> submarine, for example. It's hard to envision the sound barrier (that is,
> unexpected and really hard) types of problems that we'll discover on this
> road.
> I see innovation taking a huge step with the Industrial Revolution. Lots of
> things changed at that time. Instead of an exponentially-rising Technology
> Change curve through time, I see the graph as a step function -- fairly
> constant and fairly small rate of change before roughly 1800, and fairly
> constant and fairly large rate of change after roughly 1830 or so. If I
> could translate your thoughts into my worldview, you may be envisioning yet
> another big step up perhaps 50 years in the future. (I'm just thinking out
> loud here, so I could be misrepresenting you.)
> Given the long history of failed technology predictions (and the bolder, the
> more likely to fail), I remain skeptical. But I applaud the efforts of
> those working to make it happen.
> Bob
> -----Original Message-----
> From: Richard Loosemore []
> Sent: Friday, April 28, 2006 7:54 AM
> To:
> Subject: Re: Anti-singularity spam.
> Bob,
> Thanks for the thoughtful response.
> On some of your points I agree with (too much hype about stuff that turns
> out to be vapornology), but there is a core point that I think you are
> missing, that seems to undermine your main thesis.
> All previous technologies provided us with something that did not
> substantially change the nature of the discovery process itself. A better
> steam shovel could never cause any individual creative genius to suddenly
> acquire the ability to invent things at ten, a hundred, or a thousand times
> the rate that she was inventing things before the steam shovel came along.
> Now, someone might say that this is what PCs and the internet are so good
> at: they amplify our intelligence in such a way that a given inventor
> really could become brighter, more productive, etc. ...... but actually I
> would still be on your side and argue against such a claim, because I think
> the enhancement (or amplification) is fairly marginal.
> BUT, now imagine that I succeed in building the combination of hardware and
> software that I call a "Discovery Engine": a machine that is smart enough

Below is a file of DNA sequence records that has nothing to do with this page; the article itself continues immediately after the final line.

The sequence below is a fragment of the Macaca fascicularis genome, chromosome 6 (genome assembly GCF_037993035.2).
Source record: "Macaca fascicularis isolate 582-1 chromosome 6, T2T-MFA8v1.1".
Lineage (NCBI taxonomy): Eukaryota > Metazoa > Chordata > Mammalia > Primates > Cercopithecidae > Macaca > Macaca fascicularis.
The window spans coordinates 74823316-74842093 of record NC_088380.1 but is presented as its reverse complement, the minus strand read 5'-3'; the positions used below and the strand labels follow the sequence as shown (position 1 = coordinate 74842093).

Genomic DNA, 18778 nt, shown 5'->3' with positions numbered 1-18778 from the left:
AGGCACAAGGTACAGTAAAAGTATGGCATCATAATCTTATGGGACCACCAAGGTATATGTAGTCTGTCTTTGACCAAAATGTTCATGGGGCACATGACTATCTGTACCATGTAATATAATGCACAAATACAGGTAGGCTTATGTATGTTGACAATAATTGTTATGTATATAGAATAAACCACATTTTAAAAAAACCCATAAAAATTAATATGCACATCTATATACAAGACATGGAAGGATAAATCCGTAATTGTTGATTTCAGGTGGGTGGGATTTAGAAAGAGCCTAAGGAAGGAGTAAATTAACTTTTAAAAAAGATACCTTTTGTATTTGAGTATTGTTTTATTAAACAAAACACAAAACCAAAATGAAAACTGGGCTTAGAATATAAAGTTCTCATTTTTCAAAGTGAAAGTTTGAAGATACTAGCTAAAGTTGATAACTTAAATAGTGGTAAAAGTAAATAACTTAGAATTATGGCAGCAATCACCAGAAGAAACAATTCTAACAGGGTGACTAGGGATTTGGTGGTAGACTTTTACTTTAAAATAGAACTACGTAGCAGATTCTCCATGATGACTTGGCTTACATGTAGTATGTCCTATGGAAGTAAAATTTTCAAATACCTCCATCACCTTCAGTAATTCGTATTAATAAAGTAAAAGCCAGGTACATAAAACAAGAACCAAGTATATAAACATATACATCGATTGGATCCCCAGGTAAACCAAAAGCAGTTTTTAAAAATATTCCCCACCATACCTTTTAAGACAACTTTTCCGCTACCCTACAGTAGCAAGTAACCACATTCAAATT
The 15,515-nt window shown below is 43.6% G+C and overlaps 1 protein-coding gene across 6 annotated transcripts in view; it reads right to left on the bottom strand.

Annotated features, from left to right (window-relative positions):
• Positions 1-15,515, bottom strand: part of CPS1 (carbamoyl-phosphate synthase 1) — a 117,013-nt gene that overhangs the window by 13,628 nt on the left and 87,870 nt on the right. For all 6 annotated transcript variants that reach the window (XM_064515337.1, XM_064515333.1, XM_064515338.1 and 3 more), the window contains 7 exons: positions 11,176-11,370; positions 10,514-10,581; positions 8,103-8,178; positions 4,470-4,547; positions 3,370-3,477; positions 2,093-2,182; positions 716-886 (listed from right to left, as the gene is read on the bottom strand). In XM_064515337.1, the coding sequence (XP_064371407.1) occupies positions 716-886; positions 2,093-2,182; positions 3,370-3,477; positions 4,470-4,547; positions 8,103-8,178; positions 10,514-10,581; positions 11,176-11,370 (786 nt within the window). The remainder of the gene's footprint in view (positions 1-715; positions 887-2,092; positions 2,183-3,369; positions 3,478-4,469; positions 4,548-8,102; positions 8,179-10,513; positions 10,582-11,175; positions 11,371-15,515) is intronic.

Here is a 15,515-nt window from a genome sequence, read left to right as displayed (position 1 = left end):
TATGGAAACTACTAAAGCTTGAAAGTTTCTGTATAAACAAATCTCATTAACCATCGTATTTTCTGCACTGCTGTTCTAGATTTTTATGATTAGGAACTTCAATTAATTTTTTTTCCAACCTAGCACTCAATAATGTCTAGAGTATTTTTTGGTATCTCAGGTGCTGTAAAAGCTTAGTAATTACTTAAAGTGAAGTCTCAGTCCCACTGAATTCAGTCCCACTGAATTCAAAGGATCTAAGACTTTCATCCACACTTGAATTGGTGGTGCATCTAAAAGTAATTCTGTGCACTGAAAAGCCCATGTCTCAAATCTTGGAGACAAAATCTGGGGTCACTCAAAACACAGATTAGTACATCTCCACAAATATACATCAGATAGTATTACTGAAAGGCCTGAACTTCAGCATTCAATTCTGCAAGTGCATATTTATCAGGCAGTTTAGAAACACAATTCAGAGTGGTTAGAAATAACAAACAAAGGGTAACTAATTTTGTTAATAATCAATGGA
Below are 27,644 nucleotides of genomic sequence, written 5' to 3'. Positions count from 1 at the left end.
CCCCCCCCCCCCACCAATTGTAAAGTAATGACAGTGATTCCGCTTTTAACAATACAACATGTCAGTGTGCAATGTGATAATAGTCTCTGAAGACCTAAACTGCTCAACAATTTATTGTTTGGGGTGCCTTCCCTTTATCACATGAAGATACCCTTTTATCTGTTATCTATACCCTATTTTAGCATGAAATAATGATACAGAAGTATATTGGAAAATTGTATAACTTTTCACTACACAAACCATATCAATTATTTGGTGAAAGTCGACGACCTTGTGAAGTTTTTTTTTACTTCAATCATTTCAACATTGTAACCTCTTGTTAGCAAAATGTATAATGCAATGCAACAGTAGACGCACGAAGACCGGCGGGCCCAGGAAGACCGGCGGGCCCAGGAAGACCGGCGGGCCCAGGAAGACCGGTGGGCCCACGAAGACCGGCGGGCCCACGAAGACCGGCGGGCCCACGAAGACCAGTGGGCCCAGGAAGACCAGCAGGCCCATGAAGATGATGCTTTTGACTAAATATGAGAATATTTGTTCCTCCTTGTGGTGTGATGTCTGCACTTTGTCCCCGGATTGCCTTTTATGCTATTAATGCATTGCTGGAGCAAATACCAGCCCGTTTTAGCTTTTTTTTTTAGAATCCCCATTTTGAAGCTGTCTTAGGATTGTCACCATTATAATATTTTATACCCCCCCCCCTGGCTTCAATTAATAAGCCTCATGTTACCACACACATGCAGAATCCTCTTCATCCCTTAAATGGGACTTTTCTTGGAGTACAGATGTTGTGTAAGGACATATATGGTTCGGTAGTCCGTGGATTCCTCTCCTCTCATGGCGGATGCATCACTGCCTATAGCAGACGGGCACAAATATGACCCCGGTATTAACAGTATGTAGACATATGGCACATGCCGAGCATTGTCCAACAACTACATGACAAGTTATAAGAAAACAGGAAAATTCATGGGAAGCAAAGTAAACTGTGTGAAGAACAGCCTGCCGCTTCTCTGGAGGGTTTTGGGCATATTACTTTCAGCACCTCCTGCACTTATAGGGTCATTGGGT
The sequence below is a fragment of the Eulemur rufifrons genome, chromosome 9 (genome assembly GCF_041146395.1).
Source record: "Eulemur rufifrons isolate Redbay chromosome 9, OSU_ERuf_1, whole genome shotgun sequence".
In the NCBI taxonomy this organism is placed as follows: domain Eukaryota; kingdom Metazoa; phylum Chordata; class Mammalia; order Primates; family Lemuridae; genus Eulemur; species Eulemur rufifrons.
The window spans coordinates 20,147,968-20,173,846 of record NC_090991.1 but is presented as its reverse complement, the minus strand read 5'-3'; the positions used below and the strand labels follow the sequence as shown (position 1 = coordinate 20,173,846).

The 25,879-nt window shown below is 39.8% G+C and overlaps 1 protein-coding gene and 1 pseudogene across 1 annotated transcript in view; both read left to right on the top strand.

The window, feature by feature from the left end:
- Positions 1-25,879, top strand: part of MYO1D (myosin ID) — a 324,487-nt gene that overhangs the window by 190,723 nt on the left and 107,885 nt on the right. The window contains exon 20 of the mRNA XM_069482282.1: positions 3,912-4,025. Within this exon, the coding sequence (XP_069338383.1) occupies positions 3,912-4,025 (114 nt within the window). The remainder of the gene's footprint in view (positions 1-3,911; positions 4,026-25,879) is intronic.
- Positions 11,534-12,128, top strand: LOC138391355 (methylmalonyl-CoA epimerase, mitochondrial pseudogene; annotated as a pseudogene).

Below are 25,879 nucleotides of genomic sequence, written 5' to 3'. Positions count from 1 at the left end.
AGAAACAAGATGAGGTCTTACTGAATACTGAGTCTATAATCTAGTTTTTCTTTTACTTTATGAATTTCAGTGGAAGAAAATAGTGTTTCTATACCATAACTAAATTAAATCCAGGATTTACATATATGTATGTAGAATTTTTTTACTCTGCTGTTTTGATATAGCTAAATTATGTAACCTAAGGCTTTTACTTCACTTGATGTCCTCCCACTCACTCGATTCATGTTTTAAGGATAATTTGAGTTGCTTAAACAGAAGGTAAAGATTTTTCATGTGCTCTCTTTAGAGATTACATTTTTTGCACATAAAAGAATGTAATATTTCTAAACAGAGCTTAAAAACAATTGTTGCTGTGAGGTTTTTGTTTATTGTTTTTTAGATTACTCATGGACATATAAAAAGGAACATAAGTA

> to understand the world by itself and invent new technology and make new
> discoveries (call it an "AI" if you like: I like to make a distinction
> here, but that is not too important to the present point).
> If that discovery engine were to be built tomorrow, it would be "used"
> to build faster versions of itself, and those would be used to build faster
> versions of themselves, and so on in the familiar pattern that is the core
> thesis of the Singularity idea. Within a short time, we would have systems
> that produced new inventions at a rate that would be thousands or millions
> of times faster than unaided human minds can achieve.
> A thousand times speedup would involve things like: Einstein wakes up one
> morning with no knowledge of physics, then he does some reading and
> thinking, and by breakfast the next morning he has invented special and
> general relativity. Or, a million discovery engines start working together
> on the problem of nanotechnology, and a year later they deliver a complete
> system for re-engineering the human body to make it immune to disease and
> effectively immortal.
> Now *that* is not business as usual. For the first time, the technology
> changes the generator of new technology. Never happened before. Not just
> more of the same, but a whole new ball game.
> That is what the Singularity is all about, and why it makes no sense to say
> that new technology is not such a big deal.
> Richard Loosemore